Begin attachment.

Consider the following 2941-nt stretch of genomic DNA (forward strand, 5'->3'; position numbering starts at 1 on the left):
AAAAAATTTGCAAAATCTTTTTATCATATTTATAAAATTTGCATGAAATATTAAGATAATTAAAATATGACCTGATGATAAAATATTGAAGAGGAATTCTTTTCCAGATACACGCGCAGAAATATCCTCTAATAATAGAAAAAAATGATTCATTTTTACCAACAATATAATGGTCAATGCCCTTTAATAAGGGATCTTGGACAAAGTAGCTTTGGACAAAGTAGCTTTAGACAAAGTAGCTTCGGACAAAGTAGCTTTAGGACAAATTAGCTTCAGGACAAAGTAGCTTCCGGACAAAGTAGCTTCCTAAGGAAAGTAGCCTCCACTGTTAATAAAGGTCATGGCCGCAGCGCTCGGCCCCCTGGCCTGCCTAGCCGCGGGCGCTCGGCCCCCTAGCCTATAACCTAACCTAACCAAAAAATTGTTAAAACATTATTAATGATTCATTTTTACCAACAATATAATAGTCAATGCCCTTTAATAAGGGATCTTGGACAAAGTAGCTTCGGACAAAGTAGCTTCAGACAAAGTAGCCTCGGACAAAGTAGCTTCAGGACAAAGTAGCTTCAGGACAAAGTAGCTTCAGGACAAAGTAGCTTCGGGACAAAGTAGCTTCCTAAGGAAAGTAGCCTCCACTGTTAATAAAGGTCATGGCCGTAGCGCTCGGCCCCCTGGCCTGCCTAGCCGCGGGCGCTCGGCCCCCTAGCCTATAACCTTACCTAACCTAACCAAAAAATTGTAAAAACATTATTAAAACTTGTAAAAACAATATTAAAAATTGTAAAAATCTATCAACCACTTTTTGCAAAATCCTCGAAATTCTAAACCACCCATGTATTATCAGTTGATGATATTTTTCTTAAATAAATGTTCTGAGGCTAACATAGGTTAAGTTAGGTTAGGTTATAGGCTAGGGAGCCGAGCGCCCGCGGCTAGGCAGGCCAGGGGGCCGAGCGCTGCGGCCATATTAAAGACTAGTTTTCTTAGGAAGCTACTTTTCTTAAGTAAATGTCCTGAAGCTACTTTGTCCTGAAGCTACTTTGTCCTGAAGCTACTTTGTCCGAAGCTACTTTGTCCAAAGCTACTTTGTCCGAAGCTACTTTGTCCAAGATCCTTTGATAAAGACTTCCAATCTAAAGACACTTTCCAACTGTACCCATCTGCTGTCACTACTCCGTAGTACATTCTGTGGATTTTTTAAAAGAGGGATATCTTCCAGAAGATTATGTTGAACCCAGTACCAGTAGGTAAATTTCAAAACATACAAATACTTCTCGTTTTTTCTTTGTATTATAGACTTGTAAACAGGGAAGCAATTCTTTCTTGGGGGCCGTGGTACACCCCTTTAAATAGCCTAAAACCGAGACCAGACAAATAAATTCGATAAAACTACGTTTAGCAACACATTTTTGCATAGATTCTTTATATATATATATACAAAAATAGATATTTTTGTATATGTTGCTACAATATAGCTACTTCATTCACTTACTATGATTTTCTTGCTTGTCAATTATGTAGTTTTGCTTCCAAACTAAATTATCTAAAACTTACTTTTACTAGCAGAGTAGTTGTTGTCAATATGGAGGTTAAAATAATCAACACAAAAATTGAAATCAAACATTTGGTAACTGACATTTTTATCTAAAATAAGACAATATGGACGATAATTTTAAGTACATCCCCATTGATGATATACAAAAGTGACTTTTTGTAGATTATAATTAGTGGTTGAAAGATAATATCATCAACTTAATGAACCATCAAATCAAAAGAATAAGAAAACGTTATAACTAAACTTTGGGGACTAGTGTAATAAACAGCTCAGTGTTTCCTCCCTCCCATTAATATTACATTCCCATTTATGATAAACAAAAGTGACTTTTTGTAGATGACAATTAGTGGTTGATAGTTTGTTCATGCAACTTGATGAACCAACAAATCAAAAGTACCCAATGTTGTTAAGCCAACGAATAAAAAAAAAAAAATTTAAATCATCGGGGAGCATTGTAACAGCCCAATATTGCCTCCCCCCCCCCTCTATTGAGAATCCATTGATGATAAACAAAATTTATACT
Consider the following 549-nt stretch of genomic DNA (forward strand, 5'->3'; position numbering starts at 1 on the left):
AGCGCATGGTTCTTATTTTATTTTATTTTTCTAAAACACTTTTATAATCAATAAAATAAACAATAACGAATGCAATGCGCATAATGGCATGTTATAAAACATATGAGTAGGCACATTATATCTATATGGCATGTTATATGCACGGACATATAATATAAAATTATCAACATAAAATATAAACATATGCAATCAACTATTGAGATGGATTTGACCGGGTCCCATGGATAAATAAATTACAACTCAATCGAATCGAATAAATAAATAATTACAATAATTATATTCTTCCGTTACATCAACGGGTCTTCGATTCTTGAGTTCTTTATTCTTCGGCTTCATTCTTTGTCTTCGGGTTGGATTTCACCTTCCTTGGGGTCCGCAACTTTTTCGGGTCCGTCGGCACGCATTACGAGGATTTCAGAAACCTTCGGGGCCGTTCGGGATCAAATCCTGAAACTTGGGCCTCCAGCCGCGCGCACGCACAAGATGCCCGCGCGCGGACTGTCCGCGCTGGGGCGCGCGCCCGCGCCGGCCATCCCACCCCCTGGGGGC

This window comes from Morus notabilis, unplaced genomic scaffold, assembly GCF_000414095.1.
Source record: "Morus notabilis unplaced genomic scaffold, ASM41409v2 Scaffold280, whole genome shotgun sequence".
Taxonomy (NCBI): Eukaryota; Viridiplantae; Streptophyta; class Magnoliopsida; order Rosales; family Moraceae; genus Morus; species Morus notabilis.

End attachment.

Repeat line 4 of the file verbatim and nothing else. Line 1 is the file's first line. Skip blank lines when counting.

AGCGCATGGTTCTTATTTTATTTTATTTTTCTAAAACACTTTTATAATCAATAAAATAAACAATAACGAATGCAATGCGCATAATGGCATGTTATAAAACATATGAGTAGGCACATTATATCTATATGGCATGTTATATGCACGGACATATAATATAAAATTATCAACATAAAATATAAACATATGCAATCAACTATTGAGATGGATTTGACCGGGTCCCATGGATAAATAAATTACAACTCAATCGAATCGAATAAATAAATAATTACAATAATTATATTCTTCCGTTACATCAACGGGTCTTCGATTCTTGAGTTCTTTATTCTTCGGCTTCATTCTTTGTCTTCGGGTTGGATTTCACCTTCCTTGGGGTCCGCAACTTTTTCGGGTCCGTCGGCACGCATTACGAGGATTTCAGAAACCTTCGGGGCCGTTCGGGATCAAATCCTGAAACTTGGGCCTCCAGCCGCGCGCACGCACAAGATGCCCGCGCGCGGACTGTCCGCGCTGGGGCGCGCGCCCGCGCCGGCCATCCCACCCCCTGGGGGC